I’m briefly back on the topic of audio commentaries thanks to popular demand (i.e.: two people). This time I’m covering the worst the format has to offer. I’ve probably listened to more bad audio commentaries then most people, so this entry could simply boil down to a sad list of sad-ness, but I think I’ll focus instead on types of bad commentators, and tracks that I expected greatness, or at least entertainment from, that didn’t deliver. ‘Guiltiest Offender’ is a bit of a misnomer in most cases, but what’s the fun in complaining about Joe No Name Director’s bad commentating practices?
The Narrators: Commentators that mostly describe what’s happening on screen, as if an audio commentary were somehow comparable to a televised sporting event.
Also Known As: Descriptive Track For the Blind, The Books On Tape, Team Miss-The-Point.
Guiltiest Offender: William Friedkin (Bug, Exorcist, Exorcist: The Version You’ve Never Seen, French Connection)
William Friedkin’s commentary track street name is Mr. Loud, because his volume knob is apparently stuck at eleven. His bombastically noisy tracks are often entertaining for all the wrong reasons. I’ve learned a bit from the first Exorcist and French Connection tracks, but the follow up Exorcist and especially the Bug track are simply exhausting. Friedkin takes the narration to extremes by actually describing the scenes as if he were reading from the novelization of the script.
Arnold Swartzeneggar is actually quite entertaining when he narrates, as are other ESL commentators, but Paul Greengrass’ United 93 track broke my heart with its lack of insight. Greengrass’ tone is the complete opposite of Friedkin’s, and the end effect is both uninformative and unentertaining.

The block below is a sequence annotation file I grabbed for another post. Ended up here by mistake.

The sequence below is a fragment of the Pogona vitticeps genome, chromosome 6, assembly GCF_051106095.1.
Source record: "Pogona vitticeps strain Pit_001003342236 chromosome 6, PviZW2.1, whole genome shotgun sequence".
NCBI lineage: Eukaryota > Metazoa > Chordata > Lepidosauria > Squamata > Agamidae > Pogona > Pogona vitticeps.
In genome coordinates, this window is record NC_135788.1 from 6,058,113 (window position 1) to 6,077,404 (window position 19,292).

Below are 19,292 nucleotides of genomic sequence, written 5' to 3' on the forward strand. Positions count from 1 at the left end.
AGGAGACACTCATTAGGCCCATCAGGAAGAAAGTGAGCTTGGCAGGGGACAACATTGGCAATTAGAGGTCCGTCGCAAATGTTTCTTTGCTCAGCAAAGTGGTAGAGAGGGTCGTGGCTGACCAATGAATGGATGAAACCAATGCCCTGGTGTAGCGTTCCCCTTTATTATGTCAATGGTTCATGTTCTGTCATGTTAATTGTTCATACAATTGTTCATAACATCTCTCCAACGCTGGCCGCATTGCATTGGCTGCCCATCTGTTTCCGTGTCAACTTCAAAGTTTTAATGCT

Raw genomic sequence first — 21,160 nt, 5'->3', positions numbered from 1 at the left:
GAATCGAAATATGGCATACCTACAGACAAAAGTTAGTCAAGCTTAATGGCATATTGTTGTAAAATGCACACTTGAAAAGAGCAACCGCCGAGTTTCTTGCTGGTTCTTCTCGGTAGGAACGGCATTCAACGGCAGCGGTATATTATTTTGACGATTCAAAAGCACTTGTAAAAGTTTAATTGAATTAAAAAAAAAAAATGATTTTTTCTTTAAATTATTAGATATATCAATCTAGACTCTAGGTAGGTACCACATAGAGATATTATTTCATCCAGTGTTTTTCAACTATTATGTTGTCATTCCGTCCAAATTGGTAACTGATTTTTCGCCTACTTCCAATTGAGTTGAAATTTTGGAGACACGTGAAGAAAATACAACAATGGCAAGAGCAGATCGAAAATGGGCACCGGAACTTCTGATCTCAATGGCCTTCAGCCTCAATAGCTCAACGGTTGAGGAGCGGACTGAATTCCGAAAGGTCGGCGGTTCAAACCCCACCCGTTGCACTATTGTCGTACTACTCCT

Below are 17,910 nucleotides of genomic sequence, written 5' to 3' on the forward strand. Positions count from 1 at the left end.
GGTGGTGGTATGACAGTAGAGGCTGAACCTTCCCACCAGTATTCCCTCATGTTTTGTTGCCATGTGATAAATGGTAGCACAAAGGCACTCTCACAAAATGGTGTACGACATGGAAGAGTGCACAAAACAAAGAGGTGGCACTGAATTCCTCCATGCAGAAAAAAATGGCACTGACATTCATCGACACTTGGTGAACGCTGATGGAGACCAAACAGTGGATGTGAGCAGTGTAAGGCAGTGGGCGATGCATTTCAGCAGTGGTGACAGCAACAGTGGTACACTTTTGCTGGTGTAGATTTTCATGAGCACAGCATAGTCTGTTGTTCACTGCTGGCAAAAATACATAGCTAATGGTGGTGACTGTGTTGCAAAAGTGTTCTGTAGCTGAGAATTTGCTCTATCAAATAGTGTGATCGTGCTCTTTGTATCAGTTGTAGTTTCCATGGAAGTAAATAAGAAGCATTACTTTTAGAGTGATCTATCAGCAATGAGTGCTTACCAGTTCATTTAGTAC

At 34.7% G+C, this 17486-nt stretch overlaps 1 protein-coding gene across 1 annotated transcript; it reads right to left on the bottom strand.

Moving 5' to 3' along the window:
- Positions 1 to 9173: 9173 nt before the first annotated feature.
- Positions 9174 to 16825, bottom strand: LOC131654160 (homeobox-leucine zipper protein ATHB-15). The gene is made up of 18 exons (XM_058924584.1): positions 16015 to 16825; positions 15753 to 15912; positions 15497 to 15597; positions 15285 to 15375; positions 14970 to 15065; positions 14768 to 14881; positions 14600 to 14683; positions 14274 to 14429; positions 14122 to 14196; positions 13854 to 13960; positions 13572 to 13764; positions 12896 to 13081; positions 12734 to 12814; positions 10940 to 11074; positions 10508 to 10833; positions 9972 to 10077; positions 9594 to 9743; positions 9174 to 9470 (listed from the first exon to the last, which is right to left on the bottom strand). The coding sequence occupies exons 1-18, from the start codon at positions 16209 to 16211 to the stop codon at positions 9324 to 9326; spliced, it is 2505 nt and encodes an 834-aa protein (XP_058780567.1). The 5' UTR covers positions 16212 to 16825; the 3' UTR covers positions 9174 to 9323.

The Prisoners: Commentators that sound so uncomfortable with the process there very well may be a gun against their head.
Also Known As: Tell Me When it’s Over, The Sighers, The Trapped, Need Help Call Police.
Guiltiest Offender: Park Chan-Wook (Oldboy)
Chan-Wook flat out says he doesn’t like doing commentary tracks, which is strange when one considers he recorded three of them for Oldboy. He’s uncomfortable and thus very boring, and his focus on technical jargon, the look and physical filmstock over talk of the story or character doesn’t help. I picture him recording the tracks in the exact room Oh Dae-su was trapped in during the first act of the movie.
Dario Argento only recorded two commentary tracks in his life, and between them he spoke perhaps eight words. Either let the guy speak in Italian or let him go home. The members of the Texas Chainsaw Massacre group track, one I expected many great things from, each sound as if they’d rather be eaten alive by backwater cannibals than be recording a commentary track, and their ‘enthusiasm’ rubs off very quickly.
The Disc Whisperers: Commentators that might have something good to say, but thanks to their flat and quiet tones you won’t be awake long enough to care.
Also Known As: I’m Sorry, What?, Could You Repeat Yourself?, Speak the Fuck Up!, The Slow and The Passionless.